Quick Tip: Always Carry a Note Pad (and a Pen)

Sketchbooks

A shelf displaying a very tiny percentage of a collection of sketchbooks made over the years.

“There are moments in our lives, there are moments in a day, when we seem to see beyond the usual. Such are the moments of our greatest happiness. Such are the moments of our greatest wisdom.” — Robert Henri

Art is all about observation, imagination or some combination of both. Sometimes, if you’re lucky the universe throws you a gift — a brief exaltation of brilliance or insight. Without recording the evidence of such experience, there is no hope of unique education, expression or contribution. An artist should never be without his sketchbook. Yet, I still witness artists (even students!) not carry a sketchbook or notepad of any kind. In this day and age, it’s pretty much unacceptable.

RonHusband_sketchbook

RonHusband_sketchbook2

During my Disney training, former supervising animator, Ron Husband, shared with us pages and pages of these marvelous progression thumbnail drawings he did in his sketchbook — all done from his imagination and memory. To see more of the artist’s work, visit here.)

My own home is littered with sketchbooks, notepads, loose paper, post-its, and whatever else I can record a drawing, a note or tape something into. I make very sure that there’s a surface and a pen everywhere — the studio, living room, kitchen, bedroom, and even the glove compartment of the car. I have stickies or taped notes on our walls, bedside tables and even bathroom mirrors! (My understanding wife has yet to mind — she knows the price of living with a crazy artist!) When I travel, I carry not only my pen-ready smartphone, but at least one empty sketchbook, which sometimes gets filled by the time I return from my trip. And I absolutely love airports — they’re a treasure trove of ideas, personalities and cultural diversity.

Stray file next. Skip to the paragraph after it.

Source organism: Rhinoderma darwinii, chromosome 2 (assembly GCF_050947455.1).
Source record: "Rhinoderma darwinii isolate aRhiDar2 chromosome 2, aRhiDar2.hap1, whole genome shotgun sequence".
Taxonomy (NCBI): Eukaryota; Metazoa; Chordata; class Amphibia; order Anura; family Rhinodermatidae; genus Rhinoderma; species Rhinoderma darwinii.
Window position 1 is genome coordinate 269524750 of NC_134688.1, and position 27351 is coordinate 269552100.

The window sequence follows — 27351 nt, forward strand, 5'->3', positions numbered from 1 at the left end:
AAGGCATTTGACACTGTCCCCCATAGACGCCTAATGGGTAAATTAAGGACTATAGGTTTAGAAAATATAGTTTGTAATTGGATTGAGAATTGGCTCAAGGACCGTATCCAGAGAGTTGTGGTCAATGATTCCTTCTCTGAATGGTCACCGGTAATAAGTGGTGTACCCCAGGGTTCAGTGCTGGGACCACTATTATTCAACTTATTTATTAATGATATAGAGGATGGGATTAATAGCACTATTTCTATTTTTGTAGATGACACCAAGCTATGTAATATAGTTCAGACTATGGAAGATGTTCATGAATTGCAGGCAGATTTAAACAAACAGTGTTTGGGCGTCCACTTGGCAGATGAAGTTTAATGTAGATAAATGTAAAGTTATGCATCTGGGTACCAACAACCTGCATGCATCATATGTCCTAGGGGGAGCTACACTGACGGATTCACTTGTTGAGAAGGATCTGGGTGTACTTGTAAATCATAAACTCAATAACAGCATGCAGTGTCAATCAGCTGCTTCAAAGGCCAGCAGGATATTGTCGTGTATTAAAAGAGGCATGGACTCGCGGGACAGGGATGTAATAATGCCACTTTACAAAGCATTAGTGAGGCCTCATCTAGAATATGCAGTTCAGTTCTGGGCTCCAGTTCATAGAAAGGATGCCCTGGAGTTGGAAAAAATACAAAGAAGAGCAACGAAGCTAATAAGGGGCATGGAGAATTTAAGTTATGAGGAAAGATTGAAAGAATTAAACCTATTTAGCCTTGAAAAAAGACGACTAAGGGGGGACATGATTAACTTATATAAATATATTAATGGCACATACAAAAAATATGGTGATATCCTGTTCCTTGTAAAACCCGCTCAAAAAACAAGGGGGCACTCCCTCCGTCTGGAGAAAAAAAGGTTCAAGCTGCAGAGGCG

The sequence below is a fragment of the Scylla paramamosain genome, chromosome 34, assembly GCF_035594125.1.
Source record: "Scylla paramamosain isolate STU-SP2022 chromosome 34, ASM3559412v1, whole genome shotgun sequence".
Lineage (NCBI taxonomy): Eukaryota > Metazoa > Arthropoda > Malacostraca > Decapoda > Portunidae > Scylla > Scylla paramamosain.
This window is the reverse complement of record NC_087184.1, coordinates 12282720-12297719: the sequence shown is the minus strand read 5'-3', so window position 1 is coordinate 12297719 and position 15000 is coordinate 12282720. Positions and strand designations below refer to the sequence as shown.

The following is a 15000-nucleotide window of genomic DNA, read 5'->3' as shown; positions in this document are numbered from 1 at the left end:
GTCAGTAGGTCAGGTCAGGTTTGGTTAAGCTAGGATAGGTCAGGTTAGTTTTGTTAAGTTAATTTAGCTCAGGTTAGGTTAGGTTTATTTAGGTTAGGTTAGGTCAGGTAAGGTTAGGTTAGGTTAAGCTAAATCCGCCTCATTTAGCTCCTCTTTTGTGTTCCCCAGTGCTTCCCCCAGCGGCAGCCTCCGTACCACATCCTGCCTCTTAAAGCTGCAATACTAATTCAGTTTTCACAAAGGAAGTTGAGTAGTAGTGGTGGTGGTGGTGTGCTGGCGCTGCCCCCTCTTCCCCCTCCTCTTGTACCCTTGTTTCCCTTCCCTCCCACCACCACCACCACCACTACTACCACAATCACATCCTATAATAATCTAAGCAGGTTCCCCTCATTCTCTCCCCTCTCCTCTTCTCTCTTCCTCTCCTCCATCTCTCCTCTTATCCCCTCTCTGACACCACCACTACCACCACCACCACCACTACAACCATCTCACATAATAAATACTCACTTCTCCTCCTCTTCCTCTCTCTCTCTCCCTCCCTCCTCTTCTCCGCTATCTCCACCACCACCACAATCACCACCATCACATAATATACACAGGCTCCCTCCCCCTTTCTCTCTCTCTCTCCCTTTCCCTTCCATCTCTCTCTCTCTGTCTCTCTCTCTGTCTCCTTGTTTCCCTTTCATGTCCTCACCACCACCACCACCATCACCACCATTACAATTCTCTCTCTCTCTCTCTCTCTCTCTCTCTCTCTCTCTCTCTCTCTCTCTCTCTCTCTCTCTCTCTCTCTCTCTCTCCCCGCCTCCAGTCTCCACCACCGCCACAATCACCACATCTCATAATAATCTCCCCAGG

WoodyAllen_notes

The prolific Woody Allen, seen here with his pile of notes collected in his bedside table drawer. From Robert B. Weide’s marvelous 2012 documentary on the iconic American director.

Why be so obsessive? The reason is simple; your best ideas don’t come to you when you want them to. It’s the dreaded, cruel truth of being a creative and there’s nothing worse than having a revelation or a novel idea and you not being ready to receive it and record it. You can and will forget. I guarantee it.

WhiteBoardSketch copy

Draw everywhere, on anything. On the left, a tiny digital sketch made on the smartphone. On the right, a doodle on a dry-erase white board.

It’s not uncommon for me to wake up from a dream, frantically searching for my pen and paper. Sometimes it’s so fleeting I can barely record anything or make them legible enough for deciphering later. But at least I tried. At least I was ready. Yes, it’s true that half those “magical” ideas are more hair-brained than hot. But the point is, you don’t want to be ungrateful (and unready), when you’re being gifted something important or, even possibly, amazing.

The tragically forgetful Lenny, played by Guy Pearce, in Christopher Nolan’s breakout movie, Memento.

Moments of truth are sneak peaks at what is possible. And art is all about that – finding, discovering and recording those revelations and mysteries of mankind – then sharing it with the world.

In the words of Amy Tan, author of The Joy Luck Club:

“Who knows where inspiration comes from. Perhaps it arises from desperation. Perhaps it comes from the flukes of the universe, the kindness of the muses.”

So have your sketch book/notepad/smartphone handy. Because you never know.